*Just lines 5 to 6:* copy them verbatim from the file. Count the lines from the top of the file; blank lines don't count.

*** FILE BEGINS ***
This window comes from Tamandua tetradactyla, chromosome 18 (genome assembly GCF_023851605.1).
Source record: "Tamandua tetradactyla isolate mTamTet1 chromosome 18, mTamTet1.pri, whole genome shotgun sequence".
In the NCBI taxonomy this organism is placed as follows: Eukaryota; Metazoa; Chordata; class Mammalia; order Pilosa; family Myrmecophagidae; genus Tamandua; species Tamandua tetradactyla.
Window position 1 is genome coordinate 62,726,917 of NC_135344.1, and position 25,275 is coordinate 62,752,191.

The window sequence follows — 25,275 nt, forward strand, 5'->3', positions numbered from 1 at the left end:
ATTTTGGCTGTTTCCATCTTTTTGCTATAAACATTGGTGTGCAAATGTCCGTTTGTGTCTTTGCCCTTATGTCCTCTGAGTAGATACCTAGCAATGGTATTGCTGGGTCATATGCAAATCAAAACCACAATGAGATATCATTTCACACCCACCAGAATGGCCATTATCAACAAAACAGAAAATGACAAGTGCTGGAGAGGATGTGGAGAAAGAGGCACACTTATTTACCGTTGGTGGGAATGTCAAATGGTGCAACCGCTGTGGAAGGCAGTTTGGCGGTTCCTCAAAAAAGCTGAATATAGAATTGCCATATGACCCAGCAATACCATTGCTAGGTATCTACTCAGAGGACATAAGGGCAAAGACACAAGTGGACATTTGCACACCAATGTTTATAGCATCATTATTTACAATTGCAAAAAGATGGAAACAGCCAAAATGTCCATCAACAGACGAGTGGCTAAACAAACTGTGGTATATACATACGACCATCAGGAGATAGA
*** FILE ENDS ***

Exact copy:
The window sequence follows — 25,275 nt, forward strand, 5'->3', positions numbered from 1 at the left end:
ATTTTGGCTGTTTCCATCTTTTTGCTATAAACATTGGTGTGCAAATGTCCGTTTGTGTCTTTGCCCTTATGTCCTCTGAGTAGATACCTAGCAATGGTATTGCTGGGTCATATGCAAATCAAAACCACAATGAGATATCATTTCACACCCACCAGAATGGCCATTATCAACAAAACAGAAAATGACAAGTGCTGGAGAGGATGTGGAGAAAGAGGCACACTTATTTACCGTTGGTGGGAATGTCAAATGGTGCAACCGCTGTGGAAGGCAGTTTGGCGGTTCCTCAAAAAAGCTGAATATAGAATTGCCATATGACCCAGCAATACCATTGCTAGGTATCTACTCAGAGGACATAAGGGCAAAGACACAAGTGGACATTTGCACACCAATGTTTATAGCATCATTATTTACAATTGCAAAAAGATGGAAACAGCCAAAATGTCCATCAACAGACGAGTGGCTAAACAAACTGTGGTATATACATACGACCATCAGGAGATAGA